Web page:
I have been doing Yoga since I was 15. I love it. I love "Hindu" Philosophy. And no, I do not have a drop of Indian or South Asian in my blood. I am what some people may refer to as an "Indo-Phile." I love the culture, nearly everything about India. Yoga is a way of life for me. Unfortunately, I have not been very Yogic or enlightened lately, for reasons mentioned above. And, you know, it's really hard to attain enlightenment with mid-terms on my mind. I also have been very interested in Ayurveda... See? Now it all makes sense
Of course, you may know what my question is right away, and I encourage you to already formulate some answers. But I still have a bit more to say...
It was maybe a bit biased of me to come to a natural medicine forum to ask about a career in Ayurveda, but if I were to come to a premed forum about my above problem, I would get one of two answers:
"Don't worry, just go to school for another 10 years to improve your marks and get more experience."
"Give up now, Med school clearly isn't for you, you lazy oaf."
And if I were to even mention the possibility of going to a natural medicine school, I would be laughed out of the forums.
So I'll lay it on already: Would it be worth it to become an Ayurvedic doctor? It's not that I want to become an Ayurvedic doctor because I like Yoga. I feel like being a doctor is my calling... But I want to focus more on prevention and counseling in medicine, rather than intrusive and nitty-gritty things. I feel that the current health care system does not do enough to help health; health is too categorized and objectified. I originally wanted to become a MD, then a natmed doctor, just so I would have more "freedom" when practicing natmed. I want to bridge the gap between scientific understanding and natural medicine, and apply it. I am interested in being holistic. Only two countries in the world do extensive clinical research in natural medicine: India and China. Whenever that research is done here, it seems to be quite biased against it (wink, wink). Is it still worth it to become an MD first? I just feel that it would provide good background for natmed, you know? I would feel that people would take me more seriously. (Yes, that was a bit of a shallow statement).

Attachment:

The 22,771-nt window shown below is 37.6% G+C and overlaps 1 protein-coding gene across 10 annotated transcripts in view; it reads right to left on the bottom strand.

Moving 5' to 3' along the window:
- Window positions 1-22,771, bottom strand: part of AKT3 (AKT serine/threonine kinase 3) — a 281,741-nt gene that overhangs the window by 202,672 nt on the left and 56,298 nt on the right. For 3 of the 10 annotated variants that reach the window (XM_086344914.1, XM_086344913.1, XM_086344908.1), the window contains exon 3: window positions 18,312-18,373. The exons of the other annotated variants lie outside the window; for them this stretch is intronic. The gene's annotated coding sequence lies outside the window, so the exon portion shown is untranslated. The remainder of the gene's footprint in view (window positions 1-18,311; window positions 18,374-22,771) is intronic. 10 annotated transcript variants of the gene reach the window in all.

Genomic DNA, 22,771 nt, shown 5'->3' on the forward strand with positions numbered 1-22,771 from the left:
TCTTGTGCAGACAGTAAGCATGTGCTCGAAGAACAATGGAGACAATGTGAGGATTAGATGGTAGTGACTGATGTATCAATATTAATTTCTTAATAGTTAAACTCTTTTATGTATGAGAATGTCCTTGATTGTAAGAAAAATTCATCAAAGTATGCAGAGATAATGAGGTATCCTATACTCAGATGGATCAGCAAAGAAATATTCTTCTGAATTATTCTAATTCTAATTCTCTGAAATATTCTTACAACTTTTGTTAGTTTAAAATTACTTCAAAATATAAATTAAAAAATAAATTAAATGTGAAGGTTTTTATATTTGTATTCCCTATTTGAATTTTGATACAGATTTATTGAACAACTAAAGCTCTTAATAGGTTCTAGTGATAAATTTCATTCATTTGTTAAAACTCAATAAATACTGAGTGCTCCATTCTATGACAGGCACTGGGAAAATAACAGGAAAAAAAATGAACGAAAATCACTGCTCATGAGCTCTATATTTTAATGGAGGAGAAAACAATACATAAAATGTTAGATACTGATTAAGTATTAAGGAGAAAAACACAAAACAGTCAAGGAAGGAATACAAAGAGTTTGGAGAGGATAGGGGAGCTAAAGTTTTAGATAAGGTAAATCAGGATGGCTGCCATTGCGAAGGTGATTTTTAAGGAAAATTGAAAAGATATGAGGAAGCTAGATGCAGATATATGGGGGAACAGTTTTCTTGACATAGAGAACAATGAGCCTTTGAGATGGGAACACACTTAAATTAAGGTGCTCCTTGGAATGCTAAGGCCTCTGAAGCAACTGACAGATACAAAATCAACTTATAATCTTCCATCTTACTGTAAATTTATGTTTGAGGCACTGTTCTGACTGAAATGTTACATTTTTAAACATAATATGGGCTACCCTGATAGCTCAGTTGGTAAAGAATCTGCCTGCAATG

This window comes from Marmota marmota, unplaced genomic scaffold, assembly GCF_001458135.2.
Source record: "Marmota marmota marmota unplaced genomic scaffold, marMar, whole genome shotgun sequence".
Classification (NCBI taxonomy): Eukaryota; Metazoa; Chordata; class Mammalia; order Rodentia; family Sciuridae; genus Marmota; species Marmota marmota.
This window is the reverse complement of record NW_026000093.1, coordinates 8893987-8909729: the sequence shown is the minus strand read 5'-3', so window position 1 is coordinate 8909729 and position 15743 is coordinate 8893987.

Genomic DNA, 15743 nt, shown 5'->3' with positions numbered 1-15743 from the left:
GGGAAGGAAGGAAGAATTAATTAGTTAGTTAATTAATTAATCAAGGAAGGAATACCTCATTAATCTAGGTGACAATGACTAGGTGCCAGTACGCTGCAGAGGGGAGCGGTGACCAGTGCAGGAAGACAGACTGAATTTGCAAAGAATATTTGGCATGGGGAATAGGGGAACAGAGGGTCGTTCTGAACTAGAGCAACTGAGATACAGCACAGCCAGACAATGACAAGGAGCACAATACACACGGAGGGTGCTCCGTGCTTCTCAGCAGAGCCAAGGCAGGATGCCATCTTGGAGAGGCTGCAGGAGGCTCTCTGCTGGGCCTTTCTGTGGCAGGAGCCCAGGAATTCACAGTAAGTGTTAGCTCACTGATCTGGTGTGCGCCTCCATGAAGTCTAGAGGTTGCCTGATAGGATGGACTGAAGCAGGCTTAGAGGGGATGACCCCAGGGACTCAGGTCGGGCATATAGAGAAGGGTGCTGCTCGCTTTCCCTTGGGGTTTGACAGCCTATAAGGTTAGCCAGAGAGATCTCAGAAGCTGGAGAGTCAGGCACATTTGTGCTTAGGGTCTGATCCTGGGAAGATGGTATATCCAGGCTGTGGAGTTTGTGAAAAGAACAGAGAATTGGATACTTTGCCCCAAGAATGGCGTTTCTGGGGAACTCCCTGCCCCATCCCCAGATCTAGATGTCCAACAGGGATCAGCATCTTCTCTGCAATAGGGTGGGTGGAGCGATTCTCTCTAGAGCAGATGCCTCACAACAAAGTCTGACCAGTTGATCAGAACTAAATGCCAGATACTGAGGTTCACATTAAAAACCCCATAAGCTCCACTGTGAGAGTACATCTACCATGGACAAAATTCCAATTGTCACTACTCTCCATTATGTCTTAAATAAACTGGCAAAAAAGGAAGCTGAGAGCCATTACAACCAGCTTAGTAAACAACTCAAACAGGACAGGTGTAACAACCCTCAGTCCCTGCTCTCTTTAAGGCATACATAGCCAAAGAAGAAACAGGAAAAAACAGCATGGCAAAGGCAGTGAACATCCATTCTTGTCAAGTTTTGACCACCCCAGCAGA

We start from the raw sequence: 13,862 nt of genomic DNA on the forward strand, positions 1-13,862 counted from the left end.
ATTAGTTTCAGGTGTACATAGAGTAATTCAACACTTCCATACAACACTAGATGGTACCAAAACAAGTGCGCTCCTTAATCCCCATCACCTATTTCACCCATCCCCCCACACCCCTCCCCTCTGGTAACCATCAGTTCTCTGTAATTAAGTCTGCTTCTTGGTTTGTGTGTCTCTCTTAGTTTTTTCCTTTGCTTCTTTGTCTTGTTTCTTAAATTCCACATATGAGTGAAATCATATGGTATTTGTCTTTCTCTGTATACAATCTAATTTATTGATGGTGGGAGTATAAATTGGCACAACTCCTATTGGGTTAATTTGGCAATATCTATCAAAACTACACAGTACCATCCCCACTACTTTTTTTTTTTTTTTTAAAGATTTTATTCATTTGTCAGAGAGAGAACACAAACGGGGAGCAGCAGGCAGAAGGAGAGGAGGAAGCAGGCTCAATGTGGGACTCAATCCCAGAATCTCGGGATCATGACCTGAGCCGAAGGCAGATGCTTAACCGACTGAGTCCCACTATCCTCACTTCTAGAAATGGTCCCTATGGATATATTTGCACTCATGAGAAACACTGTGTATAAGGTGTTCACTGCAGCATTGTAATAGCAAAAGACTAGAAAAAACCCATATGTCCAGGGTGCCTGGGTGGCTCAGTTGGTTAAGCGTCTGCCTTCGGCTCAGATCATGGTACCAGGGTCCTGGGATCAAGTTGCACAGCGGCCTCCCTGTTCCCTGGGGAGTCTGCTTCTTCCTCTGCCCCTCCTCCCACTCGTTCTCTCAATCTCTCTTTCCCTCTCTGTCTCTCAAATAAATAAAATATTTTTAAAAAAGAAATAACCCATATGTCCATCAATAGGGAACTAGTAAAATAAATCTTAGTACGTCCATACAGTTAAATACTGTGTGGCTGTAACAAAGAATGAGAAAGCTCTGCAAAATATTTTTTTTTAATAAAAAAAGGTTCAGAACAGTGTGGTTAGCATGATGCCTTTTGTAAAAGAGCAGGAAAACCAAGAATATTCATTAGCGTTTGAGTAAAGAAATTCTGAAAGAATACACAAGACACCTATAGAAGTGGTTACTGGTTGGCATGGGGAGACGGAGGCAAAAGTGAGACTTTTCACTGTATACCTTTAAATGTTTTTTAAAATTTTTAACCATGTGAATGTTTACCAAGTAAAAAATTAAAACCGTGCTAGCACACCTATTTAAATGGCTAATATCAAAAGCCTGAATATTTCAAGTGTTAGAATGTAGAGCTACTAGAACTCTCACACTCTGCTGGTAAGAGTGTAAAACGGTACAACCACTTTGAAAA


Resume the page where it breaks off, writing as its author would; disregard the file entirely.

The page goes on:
Surgery is also an option too, but it is longer to learn and a bit off the opposite end of the spectrum of what I intend to do, (but I have been told that I have good hands, especially by a Veterinarian I volunteer for). Maybe that would be further down the road. But first things, first. I have to become a doctor, of some sort.
A lot of alt. med people are labeled as quacks, and I feel that this is unfair. I want to disprove that notion, but if I can't even get into medschool, I guess I'll just perpetuate that stereotype.
(okay, I promise, no more emoticons!)
I feel people should be comfortable with other kinds of medicine, the way that has been done for thousands of years, without any pills and the like. Am I getting to you guys?
I want a shred of confidence in that what I want to do could do good for others...
Sorry for the long post, but I had to get that off my chest. I had it simmering in me for a while and I had to get it out. So with that being said, what are your opinions? I'll post more of my story if it comes to me.
and, once again, thanks, and, Hello all!
(come on, that one was a given!)